Recombinant CD44 ELISA binding assay

NeutrAvidin (Pierce) plates were prepared by adding 100 μL of 50 μg/mL or biotin or biotin-HYD1 in binding buffer (in mmol/L: 0.5 KCl, 0.3 KH2PO4, 27.6 NaCl, 1,6 Na2HPO4; pH 7.4) for 2 hours at room temperature. Full-length recombinant human CD44 (Abnova) was then added to the 96-well plates at increasing concentrations and allowed to incubate for 2 hours in 500 μL of buffer A (25 mmol/L Tris, 150 mmol/L NaCl, 1.0% bovine serum albumin, 0.05% Tween 20, pH 7.25%). Bovine serum albumin was added to control for nonspecific binding. A 1:500 dilution of primary CD44 antibody was added to each well and incubated for an additional hour, wells were washed, and a 1:10,000 dilution (buffer A) of the secondary antibody was added to each well for an additional 30 minutes at room temperature. Wells were washed again, and 100 μL of Pico chemiluminescent substrate (Pierce) was added to each well. After addition of substrate, plates were read on a Victor chemiluminescence plate reader.

CD44 overexpression in RPMI-8226 cells

Stable RPMI-8226 cells overexpressing CD44s were generated by infection with retrovirus and puromycin selection. Briefly, 293FT cells were grown to 90% confluence in 100-mm Petri dishes and then transfected with the pBabe-puro CD44s retroviral vector (Addgene plasmid 19127) synthesized by the Weinberg lab or a scrambled retroviral CD44 shRNA (Origene) using the pVPack system (Clontech). RPMI-8226 cells were then infected with the retrovirus for 72 hours, and 1 μg/mL puromycin (Invitrogen) was added to allow for the selection of a stable population of cells.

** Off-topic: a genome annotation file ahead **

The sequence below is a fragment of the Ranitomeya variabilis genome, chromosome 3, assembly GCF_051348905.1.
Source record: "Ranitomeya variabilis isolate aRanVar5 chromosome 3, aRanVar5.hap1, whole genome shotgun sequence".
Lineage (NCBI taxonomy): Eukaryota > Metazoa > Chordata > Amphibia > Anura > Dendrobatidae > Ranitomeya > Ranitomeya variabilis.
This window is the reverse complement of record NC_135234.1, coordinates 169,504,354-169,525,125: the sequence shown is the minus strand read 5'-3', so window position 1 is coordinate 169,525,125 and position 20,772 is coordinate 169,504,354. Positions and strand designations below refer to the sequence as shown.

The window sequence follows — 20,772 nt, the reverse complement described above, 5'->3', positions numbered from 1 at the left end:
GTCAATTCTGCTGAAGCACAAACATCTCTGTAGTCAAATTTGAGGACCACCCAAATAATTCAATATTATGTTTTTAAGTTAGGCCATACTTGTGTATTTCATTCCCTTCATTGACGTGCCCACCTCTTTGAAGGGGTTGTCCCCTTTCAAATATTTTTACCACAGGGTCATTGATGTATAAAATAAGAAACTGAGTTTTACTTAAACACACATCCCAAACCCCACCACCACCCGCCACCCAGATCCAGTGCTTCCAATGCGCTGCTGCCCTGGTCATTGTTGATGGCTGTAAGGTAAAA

5(6)-FAM-HYD1 binding assay

RPMI-8226 vector control and CD44s overexpressing cells were plated at a density of 4 × 105 cells/mL and incubated with 6.25 μg/mL 5(6)-FAM or 5(6)-FAM-HYD1 for 15 minutes on ice. Cells were then washed 3 times with cold PBS, with fluorescence immediately measured (FACScan flow cytometer, BD Biosciences).

Immunoprecipitation

After treatment, cells were washed in cold PBS and lysed on ice with IP buffer (1% Triton X-100, 150 mmol/L NaCl, 10 mmol/L Tris pH 7.4, 1 mmol/L EDTA, 1 mmol/L EGTA, pH 8.0, 0.2 mmol/L sodium orthovanadate, 0.5% IGEPAL CA-630, and protease inhibitor cocktail), and 500 μg of cell lysate was precleared with 50 μL A/G beads (Pierce) for 30 minutes before being incubated with 5 μg anti-CD44 (156-3C11) overnight at 4°C. After incubation, lysates were incubated with 30 μL A/G beads for 1 hour and washed 3 times with IP buffer. Samples were then put in 2× Laemmli buffer and analyzed by Western blotting.

SCID-Hu model

The SCID-Hu model was performed as previously described (14). Briefly, SCID/beige mice 4 to 6 weeks old were purchased from Taconic. Fetal tissue (18–23 weeks) was obtained from Advance Bioscience Resource in compliance with state and federal regulations. One bone were surgically implanted in the mammary fat pad of 6- to 8-week female SCID mice. After 6 weeks of bone engraftment, 50,000 H929 cells were injected directly into the bone and tumor was allowed to engraft for 4 weeks. At 28 days, baseline tumor burden was quantified in the sera using a κ ELISA kit (Bethyl), and mice were randomized into treatment groups (10 mice per group). Mice were treated intraperitoneally with 8 mg/kg MTI-101 or PBS daily for 21 days. To assess tumor burden as a function of time, κ levels in the sera were measured weekly.